Table of contents:
- 1. "The Conscious Mind" by David Chalmers
- 2. "Types of Mind: Towards Understanding Consciousness" by Daniel Dennett
- 3. "Creative Evolution", Henri Bergson
- 4. "The Man Playing" by Johan Huizinga
- 5. “Discipline and punish. The birth of a prison ", Michel Foucault
2023 Author: Malcolm Clapton | [email protected]. Last modified: 2023-05-22 06:26
You watched "The World of the Wild West" with gusto, but surely something remained beyond your understanding. This collection of books will not only shed light on the questions that have arisen, but will also help you dig deeper.
The first season of the acclaimed TV series "Westworld" has ended. Big names - Jonathan Nolan, JJ Abrams, Anthony Hopkins - and the topic of artificial intelligence could not leave viewers indifferent.
AI is good and a win-win for the cash register, but it is also important to deploy this topic correctly. There are definitely no complaints about the scriptwriters and the film crew: they skillfully juggle philosophical problems. The creators of the series turned out to be a real show. A bunch of androids involved in a massive western story; the same bunch of business uncles and aunts in white coats who rule the whole process upstairs, as if acting as the gods of the Wild West world - even without watching the released episodes, it sounds cool.
And those who have already watched the series should have paid attention to things that lie outside the plot.
How to relate to thinking machines? Are any moral standards applicable to them? Can they be conscious? Can we be in their place? What if our personal life story is also the imagination of the behind-the-scenes programmers? Why are you so sure that everything that happens around is reality?
Here are some books that will surely satisfy your curiosity or, conversely, whet it!
1. "The Conscious Mind" by David Chalmers
David Chalmers is a living classic of modern philosophy of mind. The book "The Conscious Mind" is still his only work translated into Russian, but in it one can get acquainted with almost all popular approaches to solving the riddle of consciousness. The author criticizes the position of materialism, and then carefully and unobtrusively offers his solution.
Do robots have consciousness? What happens to a person who is replaced by a brain with a computing processor? Do I need to have consciousness in order to talk about it? The book contains answers to these questions.
2. "Types of Mind: Towards Understanding Consciousness" by Daniel Dennett
Just like David Chalmers, Dennett is a living classic. He, along with Richard Dawkins, fights all over the world with religion, and at the same time with all sorts of mystifications in the matter of consciousness.
In Types of Psyche, Dennett discusses whether vegetarians should worry about the existence of consciousness in a chicken or an egg, why we are all so sure that other people are conscious, and what a laser printer and a horse have in common. And, of course, you can answer the question of what is going on in the head of an android from Westworld park.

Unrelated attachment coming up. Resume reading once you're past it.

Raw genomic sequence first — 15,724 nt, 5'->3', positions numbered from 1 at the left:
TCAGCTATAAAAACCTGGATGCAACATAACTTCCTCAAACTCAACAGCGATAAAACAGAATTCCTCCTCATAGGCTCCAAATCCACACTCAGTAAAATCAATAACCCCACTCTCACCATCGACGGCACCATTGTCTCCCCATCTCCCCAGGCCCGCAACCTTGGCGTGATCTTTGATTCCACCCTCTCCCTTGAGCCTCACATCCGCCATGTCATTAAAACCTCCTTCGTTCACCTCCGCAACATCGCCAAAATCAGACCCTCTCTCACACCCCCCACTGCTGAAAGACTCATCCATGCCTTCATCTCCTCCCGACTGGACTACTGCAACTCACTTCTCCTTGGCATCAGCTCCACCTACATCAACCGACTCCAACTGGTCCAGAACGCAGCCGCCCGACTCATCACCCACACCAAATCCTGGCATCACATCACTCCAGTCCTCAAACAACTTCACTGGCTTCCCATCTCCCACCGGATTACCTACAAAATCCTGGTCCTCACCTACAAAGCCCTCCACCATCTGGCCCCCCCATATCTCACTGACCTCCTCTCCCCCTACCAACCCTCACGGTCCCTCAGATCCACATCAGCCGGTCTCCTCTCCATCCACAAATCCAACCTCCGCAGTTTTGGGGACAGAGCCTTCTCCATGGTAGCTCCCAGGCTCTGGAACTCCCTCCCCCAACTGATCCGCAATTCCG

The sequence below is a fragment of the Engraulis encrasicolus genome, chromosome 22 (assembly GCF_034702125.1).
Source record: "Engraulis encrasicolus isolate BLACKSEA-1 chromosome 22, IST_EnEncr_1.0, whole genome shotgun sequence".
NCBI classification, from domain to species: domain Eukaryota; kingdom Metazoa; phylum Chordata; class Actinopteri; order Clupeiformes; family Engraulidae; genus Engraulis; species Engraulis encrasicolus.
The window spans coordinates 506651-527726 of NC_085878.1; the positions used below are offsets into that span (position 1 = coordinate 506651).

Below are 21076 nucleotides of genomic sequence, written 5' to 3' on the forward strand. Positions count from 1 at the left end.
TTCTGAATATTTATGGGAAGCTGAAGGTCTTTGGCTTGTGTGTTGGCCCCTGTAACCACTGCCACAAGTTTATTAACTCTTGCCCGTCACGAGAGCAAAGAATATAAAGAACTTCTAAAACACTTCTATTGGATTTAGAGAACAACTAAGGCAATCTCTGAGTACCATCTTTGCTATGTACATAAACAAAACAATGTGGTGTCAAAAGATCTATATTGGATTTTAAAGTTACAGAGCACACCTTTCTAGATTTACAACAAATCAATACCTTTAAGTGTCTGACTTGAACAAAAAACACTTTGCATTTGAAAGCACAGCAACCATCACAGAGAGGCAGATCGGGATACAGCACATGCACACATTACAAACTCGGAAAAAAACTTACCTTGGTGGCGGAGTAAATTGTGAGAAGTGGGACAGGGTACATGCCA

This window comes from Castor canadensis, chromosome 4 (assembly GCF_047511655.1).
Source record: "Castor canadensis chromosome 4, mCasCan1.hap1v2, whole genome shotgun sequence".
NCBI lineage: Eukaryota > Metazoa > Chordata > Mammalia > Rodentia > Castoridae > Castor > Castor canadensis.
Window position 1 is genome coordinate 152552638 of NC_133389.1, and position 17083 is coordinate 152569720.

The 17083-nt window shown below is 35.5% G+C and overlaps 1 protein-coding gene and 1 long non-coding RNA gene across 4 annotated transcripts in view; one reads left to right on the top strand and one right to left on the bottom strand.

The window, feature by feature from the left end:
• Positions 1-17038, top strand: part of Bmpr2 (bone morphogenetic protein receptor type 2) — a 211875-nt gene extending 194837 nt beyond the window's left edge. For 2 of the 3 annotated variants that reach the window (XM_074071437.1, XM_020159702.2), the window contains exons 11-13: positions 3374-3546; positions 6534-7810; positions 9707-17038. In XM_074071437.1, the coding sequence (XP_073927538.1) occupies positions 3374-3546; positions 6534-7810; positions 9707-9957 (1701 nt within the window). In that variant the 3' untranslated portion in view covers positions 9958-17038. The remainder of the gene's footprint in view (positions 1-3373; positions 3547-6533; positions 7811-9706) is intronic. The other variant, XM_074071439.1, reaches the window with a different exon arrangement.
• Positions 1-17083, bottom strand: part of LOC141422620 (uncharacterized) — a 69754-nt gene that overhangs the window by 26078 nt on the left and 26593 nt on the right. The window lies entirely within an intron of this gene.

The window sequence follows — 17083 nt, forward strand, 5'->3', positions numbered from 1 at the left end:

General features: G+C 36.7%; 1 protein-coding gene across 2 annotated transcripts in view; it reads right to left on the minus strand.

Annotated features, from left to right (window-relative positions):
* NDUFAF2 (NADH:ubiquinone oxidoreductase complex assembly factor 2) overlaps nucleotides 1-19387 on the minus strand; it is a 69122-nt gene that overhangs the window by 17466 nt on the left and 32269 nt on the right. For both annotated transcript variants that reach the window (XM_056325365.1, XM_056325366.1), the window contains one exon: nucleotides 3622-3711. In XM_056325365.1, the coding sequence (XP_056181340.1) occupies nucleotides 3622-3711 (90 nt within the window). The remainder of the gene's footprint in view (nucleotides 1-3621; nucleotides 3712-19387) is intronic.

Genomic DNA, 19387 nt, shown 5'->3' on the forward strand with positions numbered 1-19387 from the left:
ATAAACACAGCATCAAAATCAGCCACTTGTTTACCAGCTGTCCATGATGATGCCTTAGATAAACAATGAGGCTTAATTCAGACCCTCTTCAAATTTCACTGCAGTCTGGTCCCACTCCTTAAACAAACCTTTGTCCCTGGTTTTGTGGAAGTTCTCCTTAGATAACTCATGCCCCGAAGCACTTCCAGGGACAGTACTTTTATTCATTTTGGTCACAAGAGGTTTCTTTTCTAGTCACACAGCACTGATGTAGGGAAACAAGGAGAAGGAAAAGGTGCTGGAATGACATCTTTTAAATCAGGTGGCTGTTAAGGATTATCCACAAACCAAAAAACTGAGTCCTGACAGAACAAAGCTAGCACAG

3. "Creative Evolution", Henri Bergson
1927 Nobel laureate Henri Bergson writes about life, time, memory, creativity and evolution. Makes it so that the book is read in one go.
In Creative Evolution, Bergson insists that the highest point in the evolution of life is man. He is the only one who can be called living and creating freely. According to the thinker, life is an impulse that was lost by many animals, for example, our closest neighbors in the evolutionary tree - chimpanzees.
But Bergson then did not think that a person can create a thinking machine in his image and likeness. And we see how in the "World of the Wild West" some of these machines took a vital impulse … What place will they take in the evolution of life? Dead end? Or create a new branch? With examples from the show, you can answer these questions yourself.
4. "The Man Playing" by Johan Huizinga
In Wild West, all visitors are avid gamblers. Give them freedom, time and money, they would take part in all the stories of the park. But why do visitors behave this way? Thanks to the efforts of the park's marketers? Or is the desire for play the basis of human culture?
The Dutch philosopher Johan Huizinga in his book "The Man Playing" analyzes the game in detail and comes to the conclusion that the whole human culture is based on it. He studied the place play occupies in the life of animals, what character it had in Antiquity and how it changed throughout history. An extremely informative book! I am sure that after reading it, it will be twice as interesting to play.
5. “Discipline and punish. The birth of a prison ", Michel Foucault
The Westworld park has a clear system: there are cars that operate according to certain rules, and there are overseers who monitor the implementation of these rules. If the car breaks the rules, then it is written off and replaced with a new one. But in the plot there are visitors who in most cases consider themselves powerful heroes of the park who have the right to “supervise and punish”.
The French philosopher Michel Foucault in his book "Discipline and Punish" discusses the phenomenon of power and what was necessary in different eras to possess it. The events taking place in Westworld make you wonder how thin the line is between the supervisor and the one being watched.